GABA Antagonist

Drugs that bind to but do not increase the amount of GABA are considered antagonists. Examples include picrotoxin or bicuculline methiodide. Both are mainly used for research. GABA antagonists are pro-convulsant and stimulants. [7],[12]

That is a more detailed explanation of what is going on here, though they lost me at GABA Agonist.

Teaming THC and alcohol, however, produces an additional effect. “When consumed together, alcohol can enhance the effects of THC by allowing THC to enter the brain more easily,” explained Peterson.

“Even a single drink taken with a joint can lead to substantially more psychoactivity than either drug alone,” continued Peterson. “This combination does lead to more significant impairment, and research suggests the combination is frequently involved in traffic accidents, more so than cannabis alone or even alcohol alone.”

And THC isn’t alone in terms of interacting with depressants.

“We do know that CBD will interact with benzodiazepines by increasing their blood levels,” said Tishler. Thanks to its pharmacokinetic effect, as mentioned above, CBD can prevent the body from effectively breaking down benzodiazepines, a main class of depressants, which means elevated levels of the drug can stay and circulate in the body. 

In one 2019 article, researchers highlighted that CBD taken with benzodiazepines could lead to an increased risk of side effects, such as drowsiness, dizziness and confusion. While these aren’t life threatening, taking both substances at the same time, particularly in high doses, is not recommended. 

It’s worth noting that high levels of depressants in the blood can also lead to respiratory depression (slow, ineffective breathing). Tishler points out that this is not the case with all depressants, however, and does not appear to be the case when CBD is consumed with alcohol.

So CBD + Alcohol likely comes with fairly limited risks. But be wary of CBD and other substances.

Good to know.

Can cannabis be a substitute for opioids?

Opioids work by interacting with opioid receptors in the body, which change the perception of pain in the brain and increase the threshold of pain in the spinal cord. 

Some common opioids include: 

  • Robitussin
  • Vicodin
  • Oxycontin
  • Imodium
  • Morphine
  • Tramadol
  • Methadone
  • Codeine

Though one item on this list was unfamiliar (Tramadol), I was surprised to see 2 of the compounds. Robitussin and Imodium.

As it turns out, both are indeed opioids. This website (operated by the Oregon Alcohol and Drug Commission) does a good job not just outlining many of the different opioids we are familiar with or encounter in daily life but also outlining the difference between opioids and opiates. The former is the product of synthetic engineering, and the latter if the result of processing plant-derived opium.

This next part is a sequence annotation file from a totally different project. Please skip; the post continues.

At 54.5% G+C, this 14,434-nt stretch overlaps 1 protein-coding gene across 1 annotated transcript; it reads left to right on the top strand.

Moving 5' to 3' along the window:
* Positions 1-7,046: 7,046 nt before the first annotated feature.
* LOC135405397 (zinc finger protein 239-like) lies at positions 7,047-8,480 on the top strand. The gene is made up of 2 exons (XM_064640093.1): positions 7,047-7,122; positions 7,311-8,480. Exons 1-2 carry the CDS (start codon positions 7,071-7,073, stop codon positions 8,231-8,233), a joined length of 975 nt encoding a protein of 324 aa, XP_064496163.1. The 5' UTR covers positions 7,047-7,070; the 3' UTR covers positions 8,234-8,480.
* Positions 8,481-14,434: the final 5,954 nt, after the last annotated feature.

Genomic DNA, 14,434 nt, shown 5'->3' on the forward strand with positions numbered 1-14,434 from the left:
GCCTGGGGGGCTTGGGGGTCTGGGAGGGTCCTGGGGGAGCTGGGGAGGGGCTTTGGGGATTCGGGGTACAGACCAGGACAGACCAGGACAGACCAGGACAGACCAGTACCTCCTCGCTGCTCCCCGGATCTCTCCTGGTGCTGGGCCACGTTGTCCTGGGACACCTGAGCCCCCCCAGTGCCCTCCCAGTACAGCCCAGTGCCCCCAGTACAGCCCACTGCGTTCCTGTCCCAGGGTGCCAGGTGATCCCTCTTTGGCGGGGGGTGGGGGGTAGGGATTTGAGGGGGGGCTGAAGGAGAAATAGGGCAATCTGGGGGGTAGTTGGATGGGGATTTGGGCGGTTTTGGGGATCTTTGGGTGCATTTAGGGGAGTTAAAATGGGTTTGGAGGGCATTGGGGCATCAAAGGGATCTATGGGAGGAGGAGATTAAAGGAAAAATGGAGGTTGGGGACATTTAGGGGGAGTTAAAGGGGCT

Getting back to the original topic, we come to the opioid system.

Peterson explains that since the endocannabinoid system and our body’s own opioid system overlap, cannabis can reduce the dose of opioids needed to achieve pain control, thus reducing the risk of opioid overdose or addiction. 

According to one study on monkeys, the combination of THC and opioids doesn’t appear to lead to significant cognitive problems, such as impulsivity (which can be a sign of impaired decision-making) or loss of memory. However, mixing THC and opioids may cause the user to feel extra sedated, or sleepy.

“As with any sedative, cannabis can increase the sedative effects of opioids,” said Peterson. “However, unlike opioids, cannabis does not affect the part of our brain responsible for controlling breathing. Despite the increased sedation, the combination is not believed to be more deadly than opioids alone.”

The opioid system?

The opioid system consists of three G protein-coupled receptors, mu-, delta-, and kappa, which are stimulated by a family of endogenous opioid peptides.4

mu-opioid receptors are a key molecular switch triggering brain reward systems and potentially initiating addictive behaviors. The lack of mu-receptors abolishes the analgesic effect of morphine, as well as place-preference activity and physical dependence. This receptor therefore mediates therapeutic (analgesia) and adverse (addiction) activities of morphine, suggesting that further development of morphine-like compounds may necessarily lead to addictive analgesics.

* * *

The rewarding properties of both opioid, as well as non-opioid drugs of abuse (cannabinoids, ethanol and nicotine, natural reinforcers) are abolished in the mu-receptor knockout mice. Blocking the mu-receptor may build a valuable approach for the treatment for drug abuse.

Beyond the rewarding aspect of drug consumption, pharmacological studies have also suggested a role for this receptor in the maintenance of drug use, as well as craving and relapse. As a consequence, expanding our understanding of mu-receptor function should greatly help to further our knowledge of the general mechanisms that underlie addiction.